Searching for Faults

When I unexpectedly and quite surprisingly found myself a few miles from the San Andreas Fault, I was at first appalled and then fascinated. Such a mythical place! Who hasn’t heard the warnings of “the big one” and the quite erroneous assertion that when it hits, Arizona will become beachfront property?

I have plenty of faults of my own, so I don’t  need to go searching for personal faults, but I did go in search of the myth. As I mentioned yesterday, there is no giant crack in the earth, and in many places there is no indication at all of the fault line. Erosion, bulldozers, plows, and buildings have all helped to eradicate any “line.”

Still, there are signs. This “lake” (more of a pond, really) is actually a fault sag, a place where the land sank as a result of earth movement along the fault. Water is collected in the lake from rain, snow melt, and underground springs.

Somewhere down in these narrow gorges is the fault line. Supposedly it is visible as it dips south and west, though I couldn’t see whatever it was I was supposed to see.

I could see better indication of the fault line here, because it is marked by the red sedimentary rock. The gray schist is the local rock, but fault action shifted the red rocks to their present location.

This search was an incredible journey, and as you can see, a beautiful one. Wouldn’t it be wonderful if all our personal faults were as hard to find as this geographical fault and as colorful and dramatic when we did catch a glimpse of them?

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Pat Bertram is the author of the suspense novels Light Bringer, More Deaths Than One, A Spark of Heavenly Fire, and Daughter Am I. Bertram is also the author of Grief: The Great Yearning, “an exquisite book, wrenching to read, and at the same time full of profound truths.” Follow Pat on Google+. Like Pat on Facebook.

Today I Will Be . . . At Fault

Or maybe I’ll be fautless. It all depends on how the day goes.

I’m smiling as I write this, hoping you find my pun as groaningly amusing as I do. The truth is, a couple of friends and I are going on a trip to look for the San Andreas Fault. It’s not as simple a matter as it might seem. Apparently, there is no giant crack in the earth. According to the San Andreas Fault website (yep, the SAF as it is so affectionately called, has its own website): “The SAF has not had a major ground-rupturing earthquake since 1906. Virtually all traces of the ‘giant crack in the ground’ that so many people image the SAF to be have been erased. Erosion fills and covers the fault, plows and bulldozers reshape the surface, roads and neighborhoods are built on the fault. The actual surface trace of the fault is subtle. What one has to look for are the land forms that the plate motion has created.”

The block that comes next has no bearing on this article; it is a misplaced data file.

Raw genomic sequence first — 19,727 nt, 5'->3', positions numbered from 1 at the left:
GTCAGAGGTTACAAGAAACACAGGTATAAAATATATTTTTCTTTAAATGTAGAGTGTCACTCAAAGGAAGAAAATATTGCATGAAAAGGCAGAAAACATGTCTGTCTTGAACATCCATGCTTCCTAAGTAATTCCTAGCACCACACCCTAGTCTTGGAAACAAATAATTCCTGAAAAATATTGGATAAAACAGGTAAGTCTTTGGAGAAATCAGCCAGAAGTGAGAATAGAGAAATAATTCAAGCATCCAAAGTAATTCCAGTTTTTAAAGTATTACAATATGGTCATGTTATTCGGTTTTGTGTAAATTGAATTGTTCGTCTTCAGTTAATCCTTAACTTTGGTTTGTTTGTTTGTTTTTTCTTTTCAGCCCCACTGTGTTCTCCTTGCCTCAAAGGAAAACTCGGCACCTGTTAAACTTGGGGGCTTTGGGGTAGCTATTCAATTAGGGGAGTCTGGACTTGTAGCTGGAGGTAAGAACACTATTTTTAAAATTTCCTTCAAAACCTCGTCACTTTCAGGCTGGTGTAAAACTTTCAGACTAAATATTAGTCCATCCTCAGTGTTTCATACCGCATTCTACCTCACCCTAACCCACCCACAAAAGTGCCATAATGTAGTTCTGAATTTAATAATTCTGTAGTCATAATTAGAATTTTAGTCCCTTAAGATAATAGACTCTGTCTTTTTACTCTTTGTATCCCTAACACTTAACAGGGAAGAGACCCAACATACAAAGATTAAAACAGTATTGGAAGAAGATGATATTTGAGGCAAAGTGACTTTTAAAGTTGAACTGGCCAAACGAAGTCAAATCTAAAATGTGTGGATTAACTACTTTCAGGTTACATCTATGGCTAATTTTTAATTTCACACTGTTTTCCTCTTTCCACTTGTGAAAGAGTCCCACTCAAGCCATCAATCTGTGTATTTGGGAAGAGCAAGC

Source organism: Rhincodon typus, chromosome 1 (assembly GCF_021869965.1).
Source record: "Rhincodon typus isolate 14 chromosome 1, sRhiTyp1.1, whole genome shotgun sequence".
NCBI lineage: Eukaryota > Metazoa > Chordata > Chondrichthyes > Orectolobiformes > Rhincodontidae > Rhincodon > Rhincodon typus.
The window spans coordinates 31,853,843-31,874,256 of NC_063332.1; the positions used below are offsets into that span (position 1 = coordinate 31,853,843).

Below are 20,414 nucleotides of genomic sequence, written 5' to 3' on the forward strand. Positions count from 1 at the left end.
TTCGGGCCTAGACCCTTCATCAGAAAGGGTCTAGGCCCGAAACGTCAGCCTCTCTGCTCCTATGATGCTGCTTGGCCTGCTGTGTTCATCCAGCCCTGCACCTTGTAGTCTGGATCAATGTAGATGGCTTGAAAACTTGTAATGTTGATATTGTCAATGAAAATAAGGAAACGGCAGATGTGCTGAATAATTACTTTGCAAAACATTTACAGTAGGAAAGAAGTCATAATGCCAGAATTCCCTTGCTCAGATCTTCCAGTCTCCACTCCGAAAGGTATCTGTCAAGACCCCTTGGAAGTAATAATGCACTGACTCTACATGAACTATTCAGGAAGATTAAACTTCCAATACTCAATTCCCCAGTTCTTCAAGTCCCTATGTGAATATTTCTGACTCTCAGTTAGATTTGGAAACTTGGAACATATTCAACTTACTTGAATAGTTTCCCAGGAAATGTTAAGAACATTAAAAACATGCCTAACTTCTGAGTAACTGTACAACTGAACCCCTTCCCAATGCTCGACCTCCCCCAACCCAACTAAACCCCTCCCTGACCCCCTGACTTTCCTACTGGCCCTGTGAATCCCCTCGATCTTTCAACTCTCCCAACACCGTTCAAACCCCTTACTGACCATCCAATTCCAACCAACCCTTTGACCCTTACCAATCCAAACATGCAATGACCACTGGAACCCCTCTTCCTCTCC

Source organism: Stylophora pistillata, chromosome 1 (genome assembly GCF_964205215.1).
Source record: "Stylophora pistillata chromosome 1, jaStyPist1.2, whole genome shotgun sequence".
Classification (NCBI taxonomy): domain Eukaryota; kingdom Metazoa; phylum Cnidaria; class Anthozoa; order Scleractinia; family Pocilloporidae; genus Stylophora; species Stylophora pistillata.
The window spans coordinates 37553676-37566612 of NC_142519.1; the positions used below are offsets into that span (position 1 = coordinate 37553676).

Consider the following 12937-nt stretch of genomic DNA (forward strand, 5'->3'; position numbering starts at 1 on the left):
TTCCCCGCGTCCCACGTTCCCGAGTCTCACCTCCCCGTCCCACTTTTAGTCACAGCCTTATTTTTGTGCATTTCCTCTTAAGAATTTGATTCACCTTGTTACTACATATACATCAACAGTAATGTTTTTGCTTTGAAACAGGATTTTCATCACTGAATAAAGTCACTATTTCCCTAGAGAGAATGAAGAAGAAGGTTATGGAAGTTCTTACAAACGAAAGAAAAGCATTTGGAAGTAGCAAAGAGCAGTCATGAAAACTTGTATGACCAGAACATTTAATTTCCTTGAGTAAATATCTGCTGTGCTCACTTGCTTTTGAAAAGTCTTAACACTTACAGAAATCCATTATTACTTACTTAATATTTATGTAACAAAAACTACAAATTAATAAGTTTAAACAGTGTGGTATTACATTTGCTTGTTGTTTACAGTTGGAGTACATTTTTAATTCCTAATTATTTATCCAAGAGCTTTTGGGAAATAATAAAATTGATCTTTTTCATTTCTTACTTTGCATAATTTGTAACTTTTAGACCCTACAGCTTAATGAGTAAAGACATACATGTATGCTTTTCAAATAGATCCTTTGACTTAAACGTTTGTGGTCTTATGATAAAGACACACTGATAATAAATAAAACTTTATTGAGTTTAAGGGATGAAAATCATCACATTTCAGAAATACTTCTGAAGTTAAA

Really? Neighborhoods are built on the fault? I suppose it makes sense — that would have been the last bit of available land in many places, and probably relatively cheap, such as all the trailer parks that were build on flood plains and in tornado alleys.

Even though a “big one” is expected sometime this century, you don’t have to worry about my being swallowed up by an earthquake. According to a publication called Putting Down Roots in Earthquake Country, “A popular literary device is a fault that opens during an earthquake to swallow up an annoying character. But unfortunately for principled writers, gaping faults exist only in novels. The ground moves across a fault during an earthquake, not away from it. If the fault could open, there would be no friction. Without friction, there would be no earthquake.”

So, not only will I not fall in, I can’t use that idea for a story, which I’d actually thought of doing.  Still, if I disappear, you will no where to find me.  Hmmm. “No where” instead of “know where?” I thought it apropros, so I left in the typo. I hope it’s not a portent for the day.

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Pat Bertram is the author of the suspense novels Light Bringer, More Deaths Than One, A Spark of Heavenly Fire, and Daughter Am I. Bertram is also the author of Grief: The Great Yearning, “an exquisite book, wrenching to read, and at the same time full of profound truths.” Follow Pat on Google+. Like Pat on Facebook.